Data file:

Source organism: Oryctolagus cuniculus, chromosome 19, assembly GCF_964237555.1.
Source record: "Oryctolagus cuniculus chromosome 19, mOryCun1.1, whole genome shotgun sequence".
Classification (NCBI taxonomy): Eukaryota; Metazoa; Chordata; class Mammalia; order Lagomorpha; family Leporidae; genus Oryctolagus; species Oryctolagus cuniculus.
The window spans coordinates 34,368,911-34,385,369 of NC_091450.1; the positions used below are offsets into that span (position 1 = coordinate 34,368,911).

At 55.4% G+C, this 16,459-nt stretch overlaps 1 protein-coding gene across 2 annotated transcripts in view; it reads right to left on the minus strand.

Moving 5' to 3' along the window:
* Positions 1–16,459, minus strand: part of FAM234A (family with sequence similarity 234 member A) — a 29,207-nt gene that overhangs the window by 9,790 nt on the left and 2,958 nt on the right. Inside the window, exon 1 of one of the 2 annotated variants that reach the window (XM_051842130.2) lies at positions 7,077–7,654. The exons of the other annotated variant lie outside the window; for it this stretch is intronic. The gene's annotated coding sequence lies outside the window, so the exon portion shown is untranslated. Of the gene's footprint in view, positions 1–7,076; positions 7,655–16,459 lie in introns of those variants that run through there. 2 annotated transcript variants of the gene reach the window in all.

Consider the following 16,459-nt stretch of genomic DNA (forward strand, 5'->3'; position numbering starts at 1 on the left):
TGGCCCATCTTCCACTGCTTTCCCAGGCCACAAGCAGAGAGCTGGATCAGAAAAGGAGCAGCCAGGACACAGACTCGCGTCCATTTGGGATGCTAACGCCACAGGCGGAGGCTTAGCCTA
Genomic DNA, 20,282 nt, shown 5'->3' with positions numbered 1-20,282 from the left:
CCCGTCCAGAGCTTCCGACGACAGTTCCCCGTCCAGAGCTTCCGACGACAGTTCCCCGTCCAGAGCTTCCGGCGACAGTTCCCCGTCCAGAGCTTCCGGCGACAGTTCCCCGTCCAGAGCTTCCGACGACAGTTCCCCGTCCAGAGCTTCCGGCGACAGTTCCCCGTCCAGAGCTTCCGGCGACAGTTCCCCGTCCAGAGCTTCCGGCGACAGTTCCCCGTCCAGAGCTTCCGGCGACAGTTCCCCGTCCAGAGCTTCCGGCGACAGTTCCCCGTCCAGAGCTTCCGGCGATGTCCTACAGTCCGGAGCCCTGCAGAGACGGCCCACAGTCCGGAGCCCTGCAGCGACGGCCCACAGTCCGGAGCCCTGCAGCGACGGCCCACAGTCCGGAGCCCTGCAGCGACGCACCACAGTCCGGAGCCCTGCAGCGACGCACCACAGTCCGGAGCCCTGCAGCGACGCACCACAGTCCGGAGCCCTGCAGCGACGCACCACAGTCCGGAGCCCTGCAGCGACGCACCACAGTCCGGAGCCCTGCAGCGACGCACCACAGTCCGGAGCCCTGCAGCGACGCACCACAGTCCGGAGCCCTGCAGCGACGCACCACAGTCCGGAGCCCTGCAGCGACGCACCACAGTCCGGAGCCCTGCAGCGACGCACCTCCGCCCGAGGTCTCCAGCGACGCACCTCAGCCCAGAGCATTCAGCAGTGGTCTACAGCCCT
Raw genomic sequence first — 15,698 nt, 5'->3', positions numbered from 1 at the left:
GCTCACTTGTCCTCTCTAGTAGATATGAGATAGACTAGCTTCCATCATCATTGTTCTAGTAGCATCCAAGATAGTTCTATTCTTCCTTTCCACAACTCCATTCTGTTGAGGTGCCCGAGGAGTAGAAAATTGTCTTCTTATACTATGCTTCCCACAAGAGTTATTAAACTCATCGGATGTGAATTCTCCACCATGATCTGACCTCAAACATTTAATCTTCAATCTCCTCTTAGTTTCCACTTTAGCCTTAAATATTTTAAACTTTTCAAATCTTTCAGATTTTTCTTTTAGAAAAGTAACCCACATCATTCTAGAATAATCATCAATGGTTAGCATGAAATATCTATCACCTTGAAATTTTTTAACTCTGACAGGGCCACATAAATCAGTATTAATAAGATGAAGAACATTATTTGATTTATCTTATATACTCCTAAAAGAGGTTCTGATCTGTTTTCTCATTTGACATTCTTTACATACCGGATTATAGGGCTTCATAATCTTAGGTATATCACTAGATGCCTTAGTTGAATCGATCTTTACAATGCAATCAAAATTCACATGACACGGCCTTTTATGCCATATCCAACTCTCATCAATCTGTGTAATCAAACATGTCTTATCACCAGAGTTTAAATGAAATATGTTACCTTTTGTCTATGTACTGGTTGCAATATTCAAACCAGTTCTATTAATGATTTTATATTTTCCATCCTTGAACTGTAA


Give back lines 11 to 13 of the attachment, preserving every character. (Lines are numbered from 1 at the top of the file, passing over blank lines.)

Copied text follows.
CCCGTCCAGAGCTTCCGACGACAGTTCCCCGTCCAGAGCTTCCGACGACAGTTCCCCGTCCAGAGCTTCCGGCGACAGTTCCCCGTCCAGAGCTTCCGGCGACAGTTCCCCGTCCAGAGCTTCCGACGACAGTTCCCCGTCCAGAGCTTCCGGCGACAGTTCCCCGTCCAGAGCTTCCGGCGACAGTTCCCCGTCCAGAGCTTCCGGCGACAGTTCCCCGTCCAGAGCTTCCGGCGACAGTTCCCCGTCCAGAGCTTCCGGCGACAGTTCCCCGTCCAGAGCTTCCGGCGATGTCCTACAGTCCGGAGCCCTGCAGAGACGGCCCACAGTCCGGAGCCCTGCAGCGACGGCCCACAGTCCGGAGCCCTGCAGCGACGGCCCACAGTCCGGAGCCCTGCAGCGACGCACCACAGTCCGGAGCCCTGCAGCGACGCACCACAGTCCGGAGCCCTGCAGCGACGCACCACAGTCCGGAGCCCTGCAGCGACGCACCACAGTCCGGAGCCCTGCAGCGACGCACCACAGTCCGGAGCCCTGCAGCGACGCACCACAGTCCGGAGCCCTGCAGCGACGCACCACAGTCCGGAGCCCTGCAGCGACGCACCACAGTCCGGAGCCCTGCAGCGACGCACCACAGTCCGGAGCCCTGCAGCGACGCACCTCCGCCCGAGGTCTCCAGCGACGCACCTCAGCCCAGAGCATTCAGCAGTGGTCTACAGCCCT
Raw genomic sequence first — 15,698 nt, 5'->3', positions numbered from 1 at the left:
GCTCACTTGTCCTCTCTAGTAGATATGAGATAGACTAGCTTCCATCATCATTGTTCTAGTAGCATCCAAGATAGTTCTATTCTTCCTTTCCACAACTCCATTCTGTTGAGGTGCCCGAGGAGTAGAAAATTGTCTTCTTATACTATGCTTCCCACAAGAGTTATTAAACTCATCGGATGTGAATTCTCCACCATGATCTGACCTCAAACATTTAATCTTCAATCTCCTCTTAGTTTCCACTTTAGCCTTAAATATTTTAAACTTTTCAAATCTTTCAGATTTTTCTTTTAGAAAAGTAACCCACATCATTCTAGAATAATCATCAATGGTTAGCATGAAATATCTATCACCTTGAAATTTTTTAACTCTGACAGGGCCACATAAATCAGTATTAATAAGATGAAGAACATTATTTGATTTATCTTATATACTCCTAAAAGAGGTTCTGATCTGTTTTCTCATTTGACATTCTTTACATACCGGATTATAGGGCTTCATAATCTTAGGTATATCACTAGATGCCTTAGTTGAATCGATCTTTACAATGCAATCAAAATTCACATGACACGGCCTTTTATGCCATATCCAACTCTCATCAATCTGTGTAATCAAACATGTCTTATCACCAGAGTTTAAATGAAATATGTTACCTTTTGTCTATGTACTGGTTGCAATATTCAAACCAGTTCTATTAATGATTTTATATTTTCCATCCTTGAACTGTAA